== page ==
Special Topics - TLO: Website & App Development for Community
Website & App Development for Community course provides a community-based learning opportunity. Students will learn the fundamentals of website design and development. Students will develop and deliver a basic website that satisfies the requirements set forth by a community partner. Students will use a content management system to develop the website.
User Experience Design (CAP 6100)
Previously, this course was named as Interface Design & Implementation.
This course covers issues associated with the design, implementation, and evaluation of human/computer interfaces including interface devices, metaphors, and interaction styles. Topics covered include task analysis; dialog models and examples; user centered design including naive and expert user interfaces; interface development methodologies and implementation tools; interface testing and quality assessment.
Software Architecture (CEN 6036)
Previously, this course was named as Web Engineering.
This course addresses issues associated with large-scale Web application development including architectural design and documentation, and service-oriented computing technologies. In this course, students will gain an understanding of the concepts behind software architectures for large-scale Web-based systems as well as design, recognize, evaluate and document software architectures. The course would deepen students’ understanding of service-oriented architecture. In particular, the course will focus on principles behind service-oriented software engineering, and approaches and methods for efficient service production in service ecosystems.
Data Analytics (CAP 6768)
The aggressive rate of data growth has outpaced our ability to manually understand what data represents. Data is typically stored in database and files, and represented in different formats (structured, semi-structured, or no structure). Data analytics is the science of applying quantitative techniques to analyze data with the objective of discovering hidden knowledge and identifying interesting patterns. This course surveys a number of data preprocessing and sampling methods, data distributions and uncertainty, statistics, regression, time-series analysis, predictions and clustering. It introduces the characteristics and analytic challenges on dealing with clinical data from electronic health records. The course also covers emerging trends in Data Analytics and the applications of information technology in the healthcare. Statistical analyses and data mining techniques will be discussed along with methods for deploying these techniques using the open source tools.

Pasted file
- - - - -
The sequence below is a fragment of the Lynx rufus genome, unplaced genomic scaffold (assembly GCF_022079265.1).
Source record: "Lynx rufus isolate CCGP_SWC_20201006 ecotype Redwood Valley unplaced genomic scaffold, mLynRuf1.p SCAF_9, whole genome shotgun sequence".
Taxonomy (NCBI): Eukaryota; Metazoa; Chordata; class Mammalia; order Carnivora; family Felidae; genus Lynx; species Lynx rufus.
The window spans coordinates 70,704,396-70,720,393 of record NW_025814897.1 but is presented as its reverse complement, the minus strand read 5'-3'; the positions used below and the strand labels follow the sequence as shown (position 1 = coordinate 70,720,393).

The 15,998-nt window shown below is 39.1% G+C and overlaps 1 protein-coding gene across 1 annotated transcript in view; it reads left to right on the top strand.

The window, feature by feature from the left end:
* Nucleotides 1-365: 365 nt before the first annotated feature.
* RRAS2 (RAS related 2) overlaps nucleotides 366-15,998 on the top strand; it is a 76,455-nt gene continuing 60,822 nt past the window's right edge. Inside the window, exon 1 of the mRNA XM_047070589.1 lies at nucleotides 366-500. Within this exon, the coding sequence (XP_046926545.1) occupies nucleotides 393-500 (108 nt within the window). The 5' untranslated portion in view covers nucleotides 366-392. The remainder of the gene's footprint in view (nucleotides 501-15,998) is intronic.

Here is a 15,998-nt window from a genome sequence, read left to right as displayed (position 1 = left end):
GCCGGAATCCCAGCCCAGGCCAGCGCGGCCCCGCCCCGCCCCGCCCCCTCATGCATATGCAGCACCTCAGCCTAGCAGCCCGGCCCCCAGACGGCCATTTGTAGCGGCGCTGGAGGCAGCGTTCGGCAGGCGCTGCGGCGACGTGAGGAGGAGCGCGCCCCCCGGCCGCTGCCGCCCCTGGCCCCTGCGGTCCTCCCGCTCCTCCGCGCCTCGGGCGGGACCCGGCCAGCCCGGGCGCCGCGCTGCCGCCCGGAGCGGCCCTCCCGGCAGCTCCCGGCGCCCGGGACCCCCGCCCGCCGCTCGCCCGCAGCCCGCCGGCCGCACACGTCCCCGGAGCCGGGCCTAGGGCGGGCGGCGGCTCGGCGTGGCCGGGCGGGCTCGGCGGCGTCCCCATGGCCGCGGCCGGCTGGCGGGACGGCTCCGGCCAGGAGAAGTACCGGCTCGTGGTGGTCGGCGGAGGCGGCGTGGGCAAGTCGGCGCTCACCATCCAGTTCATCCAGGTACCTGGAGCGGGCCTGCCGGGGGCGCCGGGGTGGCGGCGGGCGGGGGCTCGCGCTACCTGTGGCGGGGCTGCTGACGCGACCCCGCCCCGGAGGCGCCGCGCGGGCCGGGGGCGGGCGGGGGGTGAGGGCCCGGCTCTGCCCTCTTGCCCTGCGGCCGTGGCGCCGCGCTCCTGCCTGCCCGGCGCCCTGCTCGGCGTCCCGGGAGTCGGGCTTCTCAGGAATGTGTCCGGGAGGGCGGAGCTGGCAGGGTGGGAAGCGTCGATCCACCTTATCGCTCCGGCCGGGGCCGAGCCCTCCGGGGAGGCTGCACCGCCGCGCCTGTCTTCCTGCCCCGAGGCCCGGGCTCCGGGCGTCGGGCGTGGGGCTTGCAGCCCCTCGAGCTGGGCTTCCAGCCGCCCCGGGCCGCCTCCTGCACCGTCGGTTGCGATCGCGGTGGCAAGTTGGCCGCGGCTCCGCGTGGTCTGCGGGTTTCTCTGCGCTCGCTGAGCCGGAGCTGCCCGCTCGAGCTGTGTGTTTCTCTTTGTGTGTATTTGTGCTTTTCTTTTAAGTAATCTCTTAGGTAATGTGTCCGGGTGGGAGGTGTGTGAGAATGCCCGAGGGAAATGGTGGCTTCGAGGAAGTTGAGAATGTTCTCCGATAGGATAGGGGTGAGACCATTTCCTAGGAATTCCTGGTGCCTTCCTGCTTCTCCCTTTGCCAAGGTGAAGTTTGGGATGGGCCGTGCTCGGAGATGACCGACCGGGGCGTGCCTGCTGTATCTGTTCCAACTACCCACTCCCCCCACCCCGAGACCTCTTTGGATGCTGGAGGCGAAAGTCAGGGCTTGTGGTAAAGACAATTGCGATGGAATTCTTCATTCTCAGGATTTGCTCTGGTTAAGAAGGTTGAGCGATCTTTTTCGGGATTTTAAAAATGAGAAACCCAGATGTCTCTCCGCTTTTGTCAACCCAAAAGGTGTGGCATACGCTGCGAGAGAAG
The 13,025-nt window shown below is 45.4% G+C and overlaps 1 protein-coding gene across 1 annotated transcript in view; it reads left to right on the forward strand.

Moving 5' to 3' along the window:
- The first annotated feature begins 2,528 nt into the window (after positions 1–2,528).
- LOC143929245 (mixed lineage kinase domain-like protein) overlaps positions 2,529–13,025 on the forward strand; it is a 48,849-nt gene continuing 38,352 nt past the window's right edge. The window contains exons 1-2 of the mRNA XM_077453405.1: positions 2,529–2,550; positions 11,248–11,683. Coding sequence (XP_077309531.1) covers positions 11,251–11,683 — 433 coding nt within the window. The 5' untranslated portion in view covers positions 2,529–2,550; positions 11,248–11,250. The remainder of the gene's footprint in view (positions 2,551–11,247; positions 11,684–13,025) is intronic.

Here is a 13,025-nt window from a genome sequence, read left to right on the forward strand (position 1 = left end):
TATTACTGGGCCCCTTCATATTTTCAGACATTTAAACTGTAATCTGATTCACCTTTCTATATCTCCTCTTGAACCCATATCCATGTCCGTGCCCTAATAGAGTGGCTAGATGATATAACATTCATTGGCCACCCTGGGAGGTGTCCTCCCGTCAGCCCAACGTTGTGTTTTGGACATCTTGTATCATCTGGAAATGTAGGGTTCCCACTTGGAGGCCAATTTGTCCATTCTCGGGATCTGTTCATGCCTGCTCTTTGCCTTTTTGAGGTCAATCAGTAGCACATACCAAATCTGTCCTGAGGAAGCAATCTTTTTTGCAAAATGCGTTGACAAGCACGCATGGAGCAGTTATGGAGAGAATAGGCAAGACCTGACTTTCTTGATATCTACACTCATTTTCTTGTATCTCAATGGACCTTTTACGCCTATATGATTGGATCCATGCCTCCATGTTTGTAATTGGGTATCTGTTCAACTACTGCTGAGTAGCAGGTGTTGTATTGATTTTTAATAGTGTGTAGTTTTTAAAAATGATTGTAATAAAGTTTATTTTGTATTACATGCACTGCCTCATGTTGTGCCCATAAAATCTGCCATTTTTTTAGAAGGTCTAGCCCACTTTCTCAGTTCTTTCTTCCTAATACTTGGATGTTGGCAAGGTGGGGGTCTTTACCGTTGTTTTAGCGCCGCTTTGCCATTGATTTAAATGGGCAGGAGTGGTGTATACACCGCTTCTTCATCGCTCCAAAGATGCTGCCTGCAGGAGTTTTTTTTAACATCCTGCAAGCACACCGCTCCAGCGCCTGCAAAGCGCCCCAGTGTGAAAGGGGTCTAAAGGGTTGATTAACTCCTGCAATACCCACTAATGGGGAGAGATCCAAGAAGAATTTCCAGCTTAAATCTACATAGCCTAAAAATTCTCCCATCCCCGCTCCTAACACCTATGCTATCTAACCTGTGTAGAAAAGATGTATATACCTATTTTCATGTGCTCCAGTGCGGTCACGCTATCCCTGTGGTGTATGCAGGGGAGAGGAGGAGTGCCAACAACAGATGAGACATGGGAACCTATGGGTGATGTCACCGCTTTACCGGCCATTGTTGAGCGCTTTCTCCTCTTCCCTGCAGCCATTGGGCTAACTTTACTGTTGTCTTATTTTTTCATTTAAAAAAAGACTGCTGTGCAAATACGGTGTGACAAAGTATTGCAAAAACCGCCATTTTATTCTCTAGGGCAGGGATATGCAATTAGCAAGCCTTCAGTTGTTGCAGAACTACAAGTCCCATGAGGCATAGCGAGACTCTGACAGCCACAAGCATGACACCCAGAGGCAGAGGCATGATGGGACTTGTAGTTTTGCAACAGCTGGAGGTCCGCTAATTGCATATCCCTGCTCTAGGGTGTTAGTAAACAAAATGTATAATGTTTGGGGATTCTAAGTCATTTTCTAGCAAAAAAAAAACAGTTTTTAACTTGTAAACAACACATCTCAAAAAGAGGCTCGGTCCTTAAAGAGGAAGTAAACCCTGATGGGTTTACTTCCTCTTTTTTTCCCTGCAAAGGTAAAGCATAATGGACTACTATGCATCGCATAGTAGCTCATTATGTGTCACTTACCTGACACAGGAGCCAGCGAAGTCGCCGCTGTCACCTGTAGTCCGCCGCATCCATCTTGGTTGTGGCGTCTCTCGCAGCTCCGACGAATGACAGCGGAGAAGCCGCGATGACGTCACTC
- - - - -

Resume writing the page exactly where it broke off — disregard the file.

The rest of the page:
Introduction to Data Analytics (CAP 4784)
This course gives a broad overview of the various aspects of data analytics and visualizations. Students will learn ways of accessing data from various sources such as web APIs and repositories, techniques of cleaning data and organizing data for analysis, using analytical methods to solve real-world problems, and create visualizations to aid the interpretation of analysis results. Students will have hands-on training using relevant programming languages, as well as analytics and visualization tools. Over the course of the semester, students will apply lessons learned and use tools trained to produce interactive, web-based visualization projects.
Computing Practicum (CEN 6940)
This practicum course allows students to gain valuable hands-on experience in the computing industry while earning credit towards their degree. This is a stand-alone, single-semester based course, which includes practical computing work under industrial supervision or instructor-guided exploration of a topic relevant to the industrial application of specific computing technology. Both instructor approval of a plan for the proposed work as well as a successful end-of-term presentation are required. Enrollment in more than one semester is allowed, but earned credit is applied in accordance with degree requirements.